Common and cutleaf teasel are invasive species.
Common teasel and cutleaf teasel both grow in sunny areas in both wet and dry conditions.
Often found growing in pastures, along roadsides and along creeks where floods are common.
Seeds can germinate in close proximity to parent plant, forming dense stands that choke out native vegetation.
Common and cutleaf teasel should be reported. The Minnesota Department of Natural Resources provides detailed recommendations for reporting invasive species.
How to identify common and cutleaf teasel
- Common and cutleaf teasel (Dipsacus fullonum and D. laciniatus) is a biennial, often confused with thistles.
- Grows up to eight feet.
- Flowers once before dying.
- Hollow, covered in sharp spines.
- Branches near the top, with each branch developing a flower head.
- Rosettes will over-winter and stay green, with leaves that are tightly gathered, wrinkled, long and narrow.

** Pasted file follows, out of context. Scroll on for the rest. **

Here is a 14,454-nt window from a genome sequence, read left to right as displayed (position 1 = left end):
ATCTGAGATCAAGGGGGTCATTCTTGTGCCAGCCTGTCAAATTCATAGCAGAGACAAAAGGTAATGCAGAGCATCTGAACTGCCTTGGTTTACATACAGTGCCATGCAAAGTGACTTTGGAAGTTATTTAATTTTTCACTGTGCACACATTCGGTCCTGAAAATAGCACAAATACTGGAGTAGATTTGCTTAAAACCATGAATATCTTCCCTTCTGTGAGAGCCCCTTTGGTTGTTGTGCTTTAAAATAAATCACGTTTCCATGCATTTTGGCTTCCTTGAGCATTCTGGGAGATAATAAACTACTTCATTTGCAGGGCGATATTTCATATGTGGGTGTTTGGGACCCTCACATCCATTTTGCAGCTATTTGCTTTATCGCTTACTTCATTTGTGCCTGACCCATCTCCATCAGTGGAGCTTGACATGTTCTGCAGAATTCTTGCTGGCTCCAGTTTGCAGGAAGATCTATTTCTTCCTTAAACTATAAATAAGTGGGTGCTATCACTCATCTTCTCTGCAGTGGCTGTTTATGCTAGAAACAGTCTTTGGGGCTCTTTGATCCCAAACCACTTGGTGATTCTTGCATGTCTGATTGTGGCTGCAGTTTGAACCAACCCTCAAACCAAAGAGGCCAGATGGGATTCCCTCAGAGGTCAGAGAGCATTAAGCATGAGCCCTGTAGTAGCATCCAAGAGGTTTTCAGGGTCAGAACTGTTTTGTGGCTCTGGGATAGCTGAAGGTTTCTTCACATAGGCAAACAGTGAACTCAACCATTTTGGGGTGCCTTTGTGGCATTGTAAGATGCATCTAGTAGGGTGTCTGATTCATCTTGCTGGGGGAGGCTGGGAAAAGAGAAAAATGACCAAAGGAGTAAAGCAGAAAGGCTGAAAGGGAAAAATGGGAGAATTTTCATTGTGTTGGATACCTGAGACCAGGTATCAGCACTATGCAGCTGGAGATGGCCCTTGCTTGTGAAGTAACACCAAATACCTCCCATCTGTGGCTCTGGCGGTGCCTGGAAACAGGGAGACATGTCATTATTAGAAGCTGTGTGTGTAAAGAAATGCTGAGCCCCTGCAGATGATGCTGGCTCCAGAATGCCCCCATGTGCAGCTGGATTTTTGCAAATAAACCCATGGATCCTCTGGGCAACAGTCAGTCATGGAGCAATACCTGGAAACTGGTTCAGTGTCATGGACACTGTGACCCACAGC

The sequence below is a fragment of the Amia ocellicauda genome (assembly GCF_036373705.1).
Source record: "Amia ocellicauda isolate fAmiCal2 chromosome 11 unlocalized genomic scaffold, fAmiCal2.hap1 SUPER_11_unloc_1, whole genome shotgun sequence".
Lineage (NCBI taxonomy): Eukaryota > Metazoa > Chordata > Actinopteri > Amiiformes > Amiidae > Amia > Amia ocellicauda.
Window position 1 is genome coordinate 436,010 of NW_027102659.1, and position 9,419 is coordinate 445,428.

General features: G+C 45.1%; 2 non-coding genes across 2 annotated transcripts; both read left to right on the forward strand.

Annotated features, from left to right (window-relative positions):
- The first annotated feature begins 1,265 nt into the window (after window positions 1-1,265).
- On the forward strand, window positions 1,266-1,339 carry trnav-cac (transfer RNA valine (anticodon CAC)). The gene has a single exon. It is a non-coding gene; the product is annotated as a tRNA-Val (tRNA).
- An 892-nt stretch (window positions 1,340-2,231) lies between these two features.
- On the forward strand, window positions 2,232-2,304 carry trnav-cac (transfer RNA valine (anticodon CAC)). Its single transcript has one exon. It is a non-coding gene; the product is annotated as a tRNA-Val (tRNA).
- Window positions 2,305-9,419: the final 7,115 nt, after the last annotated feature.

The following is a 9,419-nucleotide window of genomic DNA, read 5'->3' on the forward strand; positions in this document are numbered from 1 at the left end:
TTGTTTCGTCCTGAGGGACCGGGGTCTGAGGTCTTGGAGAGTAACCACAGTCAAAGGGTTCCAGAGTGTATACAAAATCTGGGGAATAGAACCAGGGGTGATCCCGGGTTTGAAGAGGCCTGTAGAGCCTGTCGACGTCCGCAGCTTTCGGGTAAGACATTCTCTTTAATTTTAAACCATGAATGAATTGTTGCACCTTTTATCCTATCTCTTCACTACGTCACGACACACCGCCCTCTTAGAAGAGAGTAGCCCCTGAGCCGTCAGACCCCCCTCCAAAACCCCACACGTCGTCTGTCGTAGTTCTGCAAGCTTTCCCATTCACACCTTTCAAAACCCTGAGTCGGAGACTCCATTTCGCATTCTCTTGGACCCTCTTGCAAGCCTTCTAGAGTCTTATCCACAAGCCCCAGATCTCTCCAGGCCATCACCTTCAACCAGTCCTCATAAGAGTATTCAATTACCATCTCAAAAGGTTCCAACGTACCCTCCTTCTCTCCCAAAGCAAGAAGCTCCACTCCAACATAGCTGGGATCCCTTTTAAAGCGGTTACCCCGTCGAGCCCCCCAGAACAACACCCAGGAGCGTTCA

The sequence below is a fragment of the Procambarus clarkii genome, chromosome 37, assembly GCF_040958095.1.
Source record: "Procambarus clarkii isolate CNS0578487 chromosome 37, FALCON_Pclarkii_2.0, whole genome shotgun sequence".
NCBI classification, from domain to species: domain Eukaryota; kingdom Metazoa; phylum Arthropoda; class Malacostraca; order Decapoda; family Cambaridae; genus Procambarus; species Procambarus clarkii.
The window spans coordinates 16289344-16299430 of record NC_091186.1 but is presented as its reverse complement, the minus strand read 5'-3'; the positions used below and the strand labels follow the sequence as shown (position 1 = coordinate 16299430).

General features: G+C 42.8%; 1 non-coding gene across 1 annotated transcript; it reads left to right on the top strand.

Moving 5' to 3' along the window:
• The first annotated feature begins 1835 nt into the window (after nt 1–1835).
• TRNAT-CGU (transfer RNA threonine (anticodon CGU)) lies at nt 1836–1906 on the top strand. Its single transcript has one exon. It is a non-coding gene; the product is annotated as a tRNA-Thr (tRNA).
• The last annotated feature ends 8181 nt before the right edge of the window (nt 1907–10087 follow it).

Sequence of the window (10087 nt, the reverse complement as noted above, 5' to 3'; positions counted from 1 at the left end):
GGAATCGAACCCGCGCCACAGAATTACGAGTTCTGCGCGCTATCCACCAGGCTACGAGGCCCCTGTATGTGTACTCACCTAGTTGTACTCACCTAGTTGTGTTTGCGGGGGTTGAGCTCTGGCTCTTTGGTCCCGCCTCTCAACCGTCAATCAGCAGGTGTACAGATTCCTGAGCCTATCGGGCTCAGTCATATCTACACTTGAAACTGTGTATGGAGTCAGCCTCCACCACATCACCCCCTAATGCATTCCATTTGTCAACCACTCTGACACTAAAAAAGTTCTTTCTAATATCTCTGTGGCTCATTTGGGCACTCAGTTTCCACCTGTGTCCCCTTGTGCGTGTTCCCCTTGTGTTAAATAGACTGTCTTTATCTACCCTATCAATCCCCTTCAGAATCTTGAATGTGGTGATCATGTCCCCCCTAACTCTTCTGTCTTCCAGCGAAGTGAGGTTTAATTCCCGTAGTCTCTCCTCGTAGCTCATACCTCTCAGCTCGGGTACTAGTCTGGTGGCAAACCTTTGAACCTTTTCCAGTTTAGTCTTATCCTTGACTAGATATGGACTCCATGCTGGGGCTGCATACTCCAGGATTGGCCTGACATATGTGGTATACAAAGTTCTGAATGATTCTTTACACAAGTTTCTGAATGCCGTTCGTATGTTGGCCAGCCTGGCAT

- Stem leaves are opposite, form a cup around the stem, and have spines on the underside.
- Common teasel leaves are unlobed with a wavy margin.
- The cutleaf teasel leaves are deeply lobed.
- Small flowers pack into a dense, bristle-covered cone.
- Common teasel flowers are light pink/lavender.
- The flowers have long bracts that will start out at the base of the seed head and branch up and around the seed head.
- Cutleaf teasel flowers are white with short bracts.
- These short bracts do not reach up and over the seed head and generally remain flat.
- Blooms June to October.
- Grayish-brown, slightly hairy seeds remain dormant in soil for up to 5 years.
- Large seed banks can develop from a single flowering plant.
- Strong, deep taproots with fibrous secondary roots.
Reviewed in 2019